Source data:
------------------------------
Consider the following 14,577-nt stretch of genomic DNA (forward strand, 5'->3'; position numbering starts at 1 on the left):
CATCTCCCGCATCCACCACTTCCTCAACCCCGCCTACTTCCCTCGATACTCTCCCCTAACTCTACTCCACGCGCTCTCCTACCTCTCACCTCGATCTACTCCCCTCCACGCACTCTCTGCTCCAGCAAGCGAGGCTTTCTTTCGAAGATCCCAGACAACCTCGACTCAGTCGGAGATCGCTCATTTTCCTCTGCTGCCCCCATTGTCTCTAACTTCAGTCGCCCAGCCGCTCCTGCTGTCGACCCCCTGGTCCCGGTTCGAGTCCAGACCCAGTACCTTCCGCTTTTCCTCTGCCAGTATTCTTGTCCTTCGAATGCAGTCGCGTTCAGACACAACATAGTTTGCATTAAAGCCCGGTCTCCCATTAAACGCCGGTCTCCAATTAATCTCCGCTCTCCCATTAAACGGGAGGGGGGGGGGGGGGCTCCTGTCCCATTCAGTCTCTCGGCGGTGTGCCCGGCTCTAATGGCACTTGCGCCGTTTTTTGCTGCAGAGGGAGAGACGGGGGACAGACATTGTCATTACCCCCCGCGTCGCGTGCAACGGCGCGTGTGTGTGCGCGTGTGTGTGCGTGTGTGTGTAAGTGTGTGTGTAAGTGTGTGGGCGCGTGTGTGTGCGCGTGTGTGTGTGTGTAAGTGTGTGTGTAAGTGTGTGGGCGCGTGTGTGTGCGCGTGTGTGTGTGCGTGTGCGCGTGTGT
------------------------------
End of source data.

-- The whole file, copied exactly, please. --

Consider the following 14,577-nt stretch of genomic DNA (forward strand, 5'->3'; position numbering starts at 1 on the left):
CATCTCCCGCATCCACCACTTCCTCAACCCCGCCTACTTCCCTCGATACTCTCCCCTAACTCTACTCCACGCGCTCTCCTACCTCTCACCTCGATCTACTCCCCTCCACGCACTCTCTGCTCCAGCAAGCGAGGCTTTCTTTCGAAGATCCCAGACAACCTCGACTCAGTCGGAGATCGCTCATTTTCCTCTGCTGCCCCCATTGTCTCTAACTTCAGTCGCCCAGCCGCTCCTGCTGTCGACCCCCTGGTCCCGGTTCGAGTCCAGACCCAGTACCTTCCGCTTTTCCTCTGCCAGTATTCTTGTCCTTCGAATGCAGTCGCGTTCAGACACAACATAGTTTGCATTAAAGCCCGGTCTCCCATTAAACGCCGGTCTCCAATTAATCTCCGCTCTCCCATTAAACGGGAGGGGGGGGGGGGGGCTCCTGTCCCATTCAGTCTCTCGGCGGTGTGCCCGGCTCTAATGGCACTTGCGCCGTTTTTTGCTGCAGAGGGAGAGACGGGGGACAGACATTGTCATTACCCCCCGCGTCGCGTGCAACGGCGCGTGTGTGTGCGCGTGTGTGTGCGTGTGTGTGTAAGTGTGTGTGTAAGTGTGTGGGCGCGTGTGTGTGCGCGTGTGTGTGTGTGTAAGTGTGTGTGTAAGTGTGTGGGCGCGTGTGTGTGCGCGTGTGTGTGTGCGTGTGCGCGTGTGT